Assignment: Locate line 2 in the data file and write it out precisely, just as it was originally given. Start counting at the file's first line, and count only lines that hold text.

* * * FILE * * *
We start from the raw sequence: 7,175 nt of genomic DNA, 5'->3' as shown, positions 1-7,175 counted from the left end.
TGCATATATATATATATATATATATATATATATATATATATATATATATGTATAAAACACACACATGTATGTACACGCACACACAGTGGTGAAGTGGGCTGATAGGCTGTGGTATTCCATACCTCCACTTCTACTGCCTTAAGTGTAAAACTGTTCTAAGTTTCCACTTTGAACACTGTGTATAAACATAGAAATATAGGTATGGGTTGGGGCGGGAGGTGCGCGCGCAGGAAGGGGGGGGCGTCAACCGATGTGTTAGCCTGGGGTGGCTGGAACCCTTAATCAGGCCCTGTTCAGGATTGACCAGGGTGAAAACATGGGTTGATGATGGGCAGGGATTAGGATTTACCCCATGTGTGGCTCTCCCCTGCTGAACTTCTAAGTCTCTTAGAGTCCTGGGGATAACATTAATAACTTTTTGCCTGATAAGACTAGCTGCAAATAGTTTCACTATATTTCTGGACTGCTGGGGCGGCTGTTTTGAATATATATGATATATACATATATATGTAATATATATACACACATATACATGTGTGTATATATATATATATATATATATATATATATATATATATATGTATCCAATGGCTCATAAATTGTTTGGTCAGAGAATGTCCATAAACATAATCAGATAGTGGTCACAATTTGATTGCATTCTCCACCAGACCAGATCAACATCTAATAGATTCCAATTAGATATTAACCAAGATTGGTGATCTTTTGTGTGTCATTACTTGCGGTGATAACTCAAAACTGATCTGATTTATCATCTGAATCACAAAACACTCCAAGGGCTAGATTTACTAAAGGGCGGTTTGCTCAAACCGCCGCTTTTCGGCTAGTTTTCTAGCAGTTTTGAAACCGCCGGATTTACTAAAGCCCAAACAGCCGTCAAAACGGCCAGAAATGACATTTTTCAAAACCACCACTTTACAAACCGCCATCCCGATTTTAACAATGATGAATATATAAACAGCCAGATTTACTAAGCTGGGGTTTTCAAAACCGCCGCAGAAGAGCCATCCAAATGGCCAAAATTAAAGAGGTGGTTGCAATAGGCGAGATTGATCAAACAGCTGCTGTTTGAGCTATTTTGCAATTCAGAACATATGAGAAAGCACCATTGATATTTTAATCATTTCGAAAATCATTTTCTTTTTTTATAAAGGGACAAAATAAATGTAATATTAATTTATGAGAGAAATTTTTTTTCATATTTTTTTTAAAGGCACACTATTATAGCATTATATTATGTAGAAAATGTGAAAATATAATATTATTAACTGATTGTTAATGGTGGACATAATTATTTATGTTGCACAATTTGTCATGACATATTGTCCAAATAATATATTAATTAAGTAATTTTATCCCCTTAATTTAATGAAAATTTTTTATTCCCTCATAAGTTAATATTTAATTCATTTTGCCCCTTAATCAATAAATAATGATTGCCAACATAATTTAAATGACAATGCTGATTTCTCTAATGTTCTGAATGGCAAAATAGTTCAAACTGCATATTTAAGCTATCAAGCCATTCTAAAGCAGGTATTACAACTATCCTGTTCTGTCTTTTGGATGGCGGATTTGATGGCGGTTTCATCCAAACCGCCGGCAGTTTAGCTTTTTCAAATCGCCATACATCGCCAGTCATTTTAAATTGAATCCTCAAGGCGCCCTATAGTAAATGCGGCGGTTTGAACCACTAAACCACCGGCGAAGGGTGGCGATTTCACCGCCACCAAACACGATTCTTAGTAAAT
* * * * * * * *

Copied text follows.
TGCATATATATATATATATATATATATATATATATATATATATATATATGTATAAAACACACACATGTATGTACACGCACACACAGTGGTGAAGTGGGCTGATAGGCTGTGGTATTCCATACCTCCACTTCTACTGCCTTAAGTGTAAAACTGTTCTAAGTTTCCACTTTGAACACTGTGTATAAACATAGAAATATAGGTATGGGTTGGGGCGGGAGGTGCGCGCGCAGGAAGGGGGGGGCGTCAACCGATGTGTTAGCCTGGGGTGGCTGGAACCCTTAATCAGGCCCTGTTCAGGATTGACCAGGGTGAAAACATGGGTTGATGATGGGCAGGGATTAGGATTTACCCCATGTGTGGCTCTCCCCTGCTGAACTTCTAAGTCTCTTAGAGTCCTGGGGATAACATTAATAACTTTTTGCCTGATAAGACTAGCTGCAAATAGTTTCACTATATTTCTGGACTGCTGGGGCGGCTGTTTTGAATATATATGATATATACATATATATGTAATATATATACACACATATACATGTGTGTATATATATATATATATATATATATATATATATATATATATGTATCCAATGGCTCATAAATTGTTTGGTCAGAGAATGTCCATAAACATAATCAGATAGTGGTCACAATTTGATTGCATTCTCCACCAGACCAGATCAACATCTAATAGATTCCAATTAGATATTAACCAAGATTGGTGATCTTTTGTGTGTCATTACTTGCGGTGATAACTCAAAACTGATCTGATTTATCATCTGAATCACAAAACACTCCAAGGGCTAGATTTACTAAAGGGCGGTTTGCTCAAACCGCCGCTTTTCGGCTAGTTTTCTAGCAGTTTTGAAACCGCCGGATTTACTAAAGCCCAAACAGCCGTCAAAACGGCCAGAAATGACATTTTTCAAAACCACCACTTTACAAACCGCCATCCCGATTTTAACAATGATGAATATATAAACAGCCAGATTTACTAAGCTGGGGTTTTCAAAACCGCCGCAGAAGAGCCATCCAAATGGCCAAAATTAAAGAGGTGGTTGCAATAGGCGAGATTGATCAAACAGCTGCTGTTTGAGCTATTTTGCAATTCAGAACATATGAGAAAGCACCATTGATATTTTAATCATTTCGAAAATCATTTTCTTTTTTTATAAAGGGACAAAATAAATGTAATATTAATTTATGAGAGAAATTTTTTTTCATATTTTTTTTAAAGGCACACTATTATAGCATTATATTATGTAGAAAATGTGAAAATATAATATTATTAACTGATTGTTAATGGTGGACATAATTATTTATGTTGCACAATTTGTCATGACATATTGTCCAAATAATATATTAATTAAGTAATTTTATCCCCTTAATTTAATGAAAATTTTTTATTCCCTCATAAGTTAATATTTAATTCATTTTGCCCCTTAATCAATAAATAATGATTGCCAACATAATTTAAATGACAATGCTGATTTCTCTAATGTTCTGAATGGCAAAATAGTTCAAACTGCATATTTAAGCTATCAAGCCATTCTAAAGCAGGTATTACAACTATCCTGTTCTGTCTTTTGGATGGCGGATTTGATGGCGGTTTCATCCAAACCGCCGGCAGTTTAGCTTTTTCAAATCGCCATACATCGCCAGTCATTTTAAATTGAATCCTCAAGGCGCCCTATAGTAAATGCGGCGGTTTGAACCACTAAACCACCGGCGAAGGGTGGCGATTTCACCGCCACCAAACACGATTCTTAGTAAAT